China Sentences Protestant Pastor to 9 Years for Subversion

In this 2000 photo provided by ChinaAid, pastor Wang Yi, left, poses with his wife Jiang Rong at the study room of their home in Chengdu, China. (ChinaAid via AP)

BEIJING (AP) — China has sentenced a prominent pastor who operated outside the Communist Party-recognized Protestant organization to nine years in prison for subversion.

Wang Yi had led the Early Rain Covenant Church and was arrested a year ago during China’s ongoing crackdown on all unauthorized religious groups in the country. The government requires Protestants worship only in churches recognized and regulated by the party-led Three-Self Patriotic Movement. A separate body regulates the Catholic church in China, which has no formal relations with the Vatican.

The People’s Intermediate Court in the southwestern city of Chengdu on Monday convicted Wang of incitement to subvert state power and involvement in illegal business operations and said he was fined and his personal assets were seized.

Si Weijiang, a lawyer hired by Wang’s mother, said the charge of illegal business operations involved printing of books about Christian culture.


“It is actually about the freedom of publication and there has been no social harm,” Si said in a phone interview.

The charge of incitement “involves preaching and is an issue of speech, which has also inflicted no social harm,” he said.

Even within the narrow confines it has established, China’s officially atheist ruling party has been seeking to rein in religious expression, including removing crosses from official and unofficial churches.

More widely, the party has demolished places of worship, barred Tibetan children from Buddhist religious studies and incarcerated more than a million members of Islamic ethnic minorities in what are termed “reeducation centers.”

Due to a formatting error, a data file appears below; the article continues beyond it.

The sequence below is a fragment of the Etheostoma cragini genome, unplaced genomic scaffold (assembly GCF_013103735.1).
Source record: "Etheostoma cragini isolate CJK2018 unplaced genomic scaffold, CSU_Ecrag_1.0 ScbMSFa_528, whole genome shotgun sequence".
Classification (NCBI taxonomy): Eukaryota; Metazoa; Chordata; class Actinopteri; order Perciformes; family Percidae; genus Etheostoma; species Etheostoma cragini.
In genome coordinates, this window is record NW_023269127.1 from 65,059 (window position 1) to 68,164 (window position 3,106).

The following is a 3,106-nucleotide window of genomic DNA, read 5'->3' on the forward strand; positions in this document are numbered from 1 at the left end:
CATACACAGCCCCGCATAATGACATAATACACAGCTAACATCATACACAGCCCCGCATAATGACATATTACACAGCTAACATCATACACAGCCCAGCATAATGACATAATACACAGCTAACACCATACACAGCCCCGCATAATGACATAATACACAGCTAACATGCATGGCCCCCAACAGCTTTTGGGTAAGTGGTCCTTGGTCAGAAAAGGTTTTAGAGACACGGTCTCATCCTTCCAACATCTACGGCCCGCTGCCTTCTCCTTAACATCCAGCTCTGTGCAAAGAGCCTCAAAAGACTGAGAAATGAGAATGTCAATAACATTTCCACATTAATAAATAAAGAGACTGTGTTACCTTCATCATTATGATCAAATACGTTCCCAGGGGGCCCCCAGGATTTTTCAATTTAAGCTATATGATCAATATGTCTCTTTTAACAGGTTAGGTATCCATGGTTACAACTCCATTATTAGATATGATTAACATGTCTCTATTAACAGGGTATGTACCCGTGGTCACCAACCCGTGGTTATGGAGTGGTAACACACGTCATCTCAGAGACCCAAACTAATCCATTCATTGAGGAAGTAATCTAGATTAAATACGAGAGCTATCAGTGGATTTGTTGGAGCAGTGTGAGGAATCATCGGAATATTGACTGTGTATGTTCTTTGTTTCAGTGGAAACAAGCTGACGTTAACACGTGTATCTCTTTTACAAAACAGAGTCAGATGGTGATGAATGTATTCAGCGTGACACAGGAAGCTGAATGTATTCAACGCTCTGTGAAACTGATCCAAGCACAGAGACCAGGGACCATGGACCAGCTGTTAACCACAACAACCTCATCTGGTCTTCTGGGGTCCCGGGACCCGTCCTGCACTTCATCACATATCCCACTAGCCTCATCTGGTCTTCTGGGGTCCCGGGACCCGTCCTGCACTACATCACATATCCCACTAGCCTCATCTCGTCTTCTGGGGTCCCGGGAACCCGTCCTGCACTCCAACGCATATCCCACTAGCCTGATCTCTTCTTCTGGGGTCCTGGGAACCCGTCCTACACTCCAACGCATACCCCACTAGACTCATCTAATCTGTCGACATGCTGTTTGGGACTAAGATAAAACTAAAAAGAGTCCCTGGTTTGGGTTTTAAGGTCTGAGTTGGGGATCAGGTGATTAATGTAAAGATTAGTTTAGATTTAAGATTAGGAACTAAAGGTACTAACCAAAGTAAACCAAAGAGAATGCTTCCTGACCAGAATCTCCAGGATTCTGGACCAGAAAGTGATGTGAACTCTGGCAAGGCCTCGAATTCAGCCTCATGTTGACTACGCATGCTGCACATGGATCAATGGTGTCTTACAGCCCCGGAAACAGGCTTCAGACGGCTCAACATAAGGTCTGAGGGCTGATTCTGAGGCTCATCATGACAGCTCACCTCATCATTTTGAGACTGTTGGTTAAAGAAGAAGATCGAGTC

Early Rain is believed to have had several hundred members who met in different locations around Chengdu, the sprawling capital of Sichuan province. Many of those were taken from their homes overnight in lightning raids, including Wang’s wife, Jiang Rong, who was later released on bail.

Wang had been critical of Communist Party leader and state President Xi Jinping and made a point of holding a prayer service on June 4 each year to commemorate the 1989 bloody assault on pro-democracy protesters in Beijing’s Tiananmen Square.

Beijing’s hard line on religion has underscored its contrast with other culturally Chinese societies, such as Hong Kong and Taiwan, where most follow Buddhism and traditional Chinese beliefs, but where Christianity and other religions also thrive.


At least two members of Early Rain fled to Taiwan, the self-governing island democracy that China claims as its own territory.

Wang’s sentencing was condemned by Amnesty International China researcher Patrick Poon as making a “mockery of China’s supposed religious freedoms.”

“Wang Yi was merely practicing his religion and peacefully standing up for human rights in China,” Poon said in an emailed statement. “Wang Yi is a prisoner of conscience and must be immediately and unconditionally released.”